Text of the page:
It goes without saying that we all want to understand more about the way we sleep. Whether you’re out like a light as soon as your head hits the pillow or you wake up throughout the night, everyone wants to know more about their sleeping habits and how they help us sleep better.
One of the most popular ways to do this is by using the best sleep trackers (opens in new tab), but if you don’t have a fitness tracker or smartwatch, you might want to try finding your sleep chronotype.
According to The Sleep Foundation (opens in new tab), your sleep chronotype regulates your sleep and wake up times and influences your appetite and body temperature. Understanding your chronotype is also said to help you sleep better and drift off easier as you’re more in tune with your body’s needs and habits.
Personally, I’m all about understanding my sleep patterns, so I decided to find my sleep chronotype by taking the Sunrise by Emma Sleep Chronotype quiz (opens in new tab) – and here’s what I found…
- Having trouble sleeping? Update your sleep set-up with the best mattress (opens in new tab)
- Complete your bed with the best duvet (opens in new tab) and best pillow (opens in new tab)
What’s a chronotype?
If you’re new to sleep chronotypes, let’s first explain what a chronotype is. A chronotype is your body’s natural inclination to sleep at a certain time. Closely related to your circadian rhythm, a chronotype is responsible for your alertness and sleepiness during certain times of the day. A simple way to categorise this is whether you see yourself as an early bird or a night owl.
There are four types of sleep chronotypes: bear, lion, wolf and dolphin.
Bear: The most popular chronotype. Sleep and wake cycles are according to the sun
Lion: Early risers and early sleepers
Wolf: Most productive and energetic during the night, finding it hard to wake up in the morning
Dolphin: The rarest chronotype. Trouble following any sleep schedule with peak productivity levels between 10am - 2pm
Now you understand the different chronotypes, let’s get into the quiz.
Taking the sleep chronotype quiz
To take this sleep chronotype quiz, all you have to do is go to the Sunrise by Emma (opens in new tab) website which is the Emma mattress blog. Once you’ve done that, all you need to do is answer some questions. Straight off the bat, there are only three options you can get: bear, lion or wolf. As there are four chronotypes, I did find this odd, but as the dolphin is so rare (accounting for only 10% of the population, according to Casper (opens in new tab)), it might be harder to identify this.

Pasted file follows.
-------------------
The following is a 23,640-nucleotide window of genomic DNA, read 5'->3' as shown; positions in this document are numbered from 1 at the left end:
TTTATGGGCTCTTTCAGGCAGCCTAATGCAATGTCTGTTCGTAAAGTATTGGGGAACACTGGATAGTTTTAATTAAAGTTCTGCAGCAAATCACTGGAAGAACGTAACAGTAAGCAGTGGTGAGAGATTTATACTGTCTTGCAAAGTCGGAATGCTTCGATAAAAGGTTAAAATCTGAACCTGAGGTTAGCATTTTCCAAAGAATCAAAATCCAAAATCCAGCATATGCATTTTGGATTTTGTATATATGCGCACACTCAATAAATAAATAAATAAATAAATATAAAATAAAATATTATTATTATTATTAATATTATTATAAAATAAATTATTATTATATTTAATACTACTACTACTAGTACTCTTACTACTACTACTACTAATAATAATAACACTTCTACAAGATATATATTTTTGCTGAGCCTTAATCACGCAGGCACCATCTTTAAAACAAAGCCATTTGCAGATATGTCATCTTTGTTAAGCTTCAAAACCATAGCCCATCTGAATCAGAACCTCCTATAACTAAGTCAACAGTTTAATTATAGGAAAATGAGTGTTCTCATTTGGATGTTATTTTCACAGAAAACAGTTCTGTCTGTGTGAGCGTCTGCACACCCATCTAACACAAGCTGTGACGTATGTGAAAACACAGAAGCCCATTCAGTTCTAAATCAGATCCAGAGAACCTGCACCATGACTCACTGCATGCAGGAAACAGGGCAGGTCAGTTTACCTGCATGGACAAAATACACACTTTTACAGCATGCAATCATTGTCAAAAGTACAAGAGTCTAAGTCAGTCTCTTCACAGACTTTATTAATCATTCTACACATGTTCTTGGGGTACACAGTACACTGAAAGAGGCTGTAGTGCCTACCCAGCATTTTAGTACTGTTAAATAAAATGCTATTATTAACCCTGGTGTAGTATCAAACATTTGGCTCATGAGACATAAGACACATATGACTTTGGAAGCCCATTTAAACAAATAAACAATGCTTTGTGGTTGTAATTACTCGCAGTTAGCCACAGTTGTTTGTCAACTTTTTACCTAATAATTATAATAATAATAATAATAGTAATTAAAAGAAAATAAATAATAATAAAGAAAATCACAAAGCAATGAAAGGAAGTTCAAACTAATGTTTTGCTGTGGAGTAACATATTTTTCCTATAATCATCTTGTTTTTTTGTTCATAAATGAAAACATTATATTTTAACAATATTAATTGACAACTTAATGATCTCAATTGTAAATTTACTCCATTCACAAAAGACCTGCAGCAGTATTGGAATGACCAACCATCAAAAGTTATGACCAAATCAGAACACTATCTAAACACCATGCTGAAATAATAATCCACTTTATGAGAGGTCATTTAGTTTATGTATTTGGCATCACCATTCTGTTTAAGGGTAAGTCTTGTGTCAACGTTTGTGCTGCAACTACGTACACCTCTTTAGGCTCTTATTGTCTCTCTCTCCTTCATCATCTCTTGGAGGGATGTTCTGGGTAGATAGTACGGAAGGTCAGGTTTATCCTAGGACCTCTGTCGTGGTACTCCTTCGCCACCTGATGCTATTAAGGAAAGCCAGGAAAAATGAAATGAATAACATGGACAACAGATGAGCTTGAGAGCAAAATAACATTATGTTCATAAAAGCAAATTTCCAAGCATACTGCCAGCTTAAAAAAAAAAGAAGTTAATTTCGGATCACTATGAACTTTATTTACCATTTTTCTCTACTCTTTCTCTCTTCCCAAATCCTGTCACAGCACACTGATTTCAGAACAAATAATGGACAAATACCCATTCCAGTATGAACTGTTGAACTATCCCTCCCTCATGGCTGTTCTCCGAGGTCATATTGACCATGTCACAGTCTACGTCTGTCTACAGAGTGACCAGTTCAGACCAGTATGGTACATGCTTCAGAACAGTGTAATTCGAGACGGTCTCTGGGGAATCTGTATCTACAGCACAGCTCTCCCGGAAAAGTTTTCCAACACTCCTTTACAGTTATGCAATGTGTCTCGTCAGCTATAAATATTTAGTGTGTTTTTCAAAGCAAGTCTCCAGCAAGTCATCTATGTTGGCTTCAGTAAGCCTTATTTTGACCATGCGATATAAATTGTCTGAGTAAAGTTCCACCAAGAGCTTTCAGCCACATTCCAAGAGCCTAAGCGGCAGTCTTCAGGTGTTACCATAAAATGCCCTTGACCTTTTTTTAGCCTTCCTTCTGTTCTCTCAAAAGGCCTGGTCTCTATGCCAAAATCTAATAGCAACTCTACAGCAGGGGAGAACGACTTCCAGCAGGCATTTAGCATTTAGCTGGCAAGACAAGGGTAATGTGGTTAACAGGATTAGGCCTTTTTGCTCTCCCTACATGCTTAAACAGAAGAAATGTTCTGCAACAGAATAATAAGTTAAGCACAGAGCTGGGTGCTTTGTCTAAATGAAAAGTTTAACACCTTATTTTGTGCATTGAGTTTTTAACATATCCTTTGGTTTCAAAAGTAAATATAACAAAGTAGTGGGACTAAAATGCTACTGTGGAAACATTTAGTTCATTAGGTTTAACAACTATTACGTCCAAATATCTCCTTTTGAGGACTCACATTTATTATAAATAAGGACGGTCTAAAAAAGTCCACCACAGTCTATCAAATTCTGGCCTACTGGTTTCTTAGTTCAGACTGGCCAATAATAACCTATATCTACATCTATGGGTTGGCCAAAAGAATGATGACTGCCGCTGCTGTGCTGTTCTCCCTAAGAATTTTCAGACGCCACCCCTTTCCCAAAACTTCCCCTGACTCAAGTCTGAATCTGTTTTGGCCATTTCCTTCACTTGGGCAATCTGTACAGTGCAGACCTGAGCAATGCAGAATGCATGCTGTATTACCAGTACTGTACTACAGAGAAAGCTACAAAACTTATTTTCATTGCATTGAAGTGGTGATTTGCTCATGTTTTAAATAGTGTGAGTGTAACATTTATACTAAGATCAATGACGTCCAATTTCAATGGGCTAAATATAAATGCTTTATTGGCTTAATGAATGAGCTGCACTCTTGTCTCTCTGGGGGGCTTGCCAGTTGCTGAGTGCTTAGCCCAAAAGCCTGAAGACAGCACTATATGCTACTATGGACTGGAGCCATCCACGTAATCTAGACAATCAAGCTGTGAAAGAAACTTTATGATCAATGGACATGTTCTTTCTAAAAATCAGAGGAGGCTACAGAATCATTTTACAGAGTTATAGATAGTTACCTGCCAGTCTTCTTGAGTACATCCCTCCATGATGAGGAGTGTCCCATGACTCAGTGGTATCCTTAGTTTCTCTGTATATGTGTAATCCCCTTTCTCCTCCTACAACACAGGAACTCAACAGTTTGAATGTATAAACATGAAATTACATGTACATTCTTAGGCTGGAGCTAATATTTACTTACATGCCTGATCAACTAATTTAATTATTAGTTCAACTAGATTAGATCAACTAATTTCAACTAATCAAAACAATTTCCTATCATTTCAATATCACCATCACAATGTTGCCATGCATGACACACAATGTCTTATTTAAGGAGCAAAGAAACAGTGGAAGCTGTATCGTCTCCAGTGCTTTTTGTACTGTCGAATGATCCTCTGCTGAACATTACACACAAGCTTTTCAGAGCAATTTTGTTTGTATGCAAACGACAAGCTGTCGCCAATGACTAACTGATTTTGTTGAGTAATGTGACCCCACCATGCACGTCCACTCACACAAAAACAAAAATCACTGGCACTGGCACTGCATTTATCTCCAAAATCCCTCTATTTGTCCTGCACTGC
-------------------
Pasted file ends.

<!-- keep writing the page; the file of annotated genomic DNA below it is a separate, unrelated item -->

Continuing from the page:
The questions are in depth and ask you about your sleep habits, when you wake up in the morning, do you snooze your alarms, how do you feel during the day, how long do you sleep for, etc. The questions also look into your eating and drinking, including your alcohol and nicotine consumption, and when you eat your meals. The questions also look into your wake up and wind down times, too.
Once you finish these questions, you’ll need to give them your age and gender, before you put in your email for the results. The quiz was relatively easy to take, a mix between multiple choice and sliders, and as you went through, the webpage went from night time to daytime which I thought was a nice touch!
- Love Emma mattresses? Shop the best Emma mattress deals (opens in new tab)
- … and use these Emma discount codes (opens in new tab) for money off your order
Now for the results! When you get your results, you’ll receive your sleep chronotype and sleep score. As you can see above, I got the bear chronotype which isn’t surprising as 60% of the population fall under this category. According to my results, I’m neither a morning or evening person and my internal body clock is in tune with a dawn to dusk routine. I also got a 70% sleep score which means my sleep patterns are almost perfect – not bad at all.
While most quizzes will just explain what your chronotype is, the Sunrise by Emma quiz also gave me personalised tips around how to improve my sleep score and how to tap into my bear chronotype more for a better night’s sleep. To fall asleep quicker, I need to be practicing mindfulness and breath work, and to sleep better overall, I should try morning workouts, spacing out my afternoons with lighter tasks and eating a lighter dinner before winding down without devices.
Overall, I’d say the quiz and tips were pretty helpful, considering I had no idea about chronotypes before I took it! Some of the tips might sound a little obvious but the full breakdown of my sleep score did help me understand why I wake up through the night, my sleep depth and how to drift off quicker.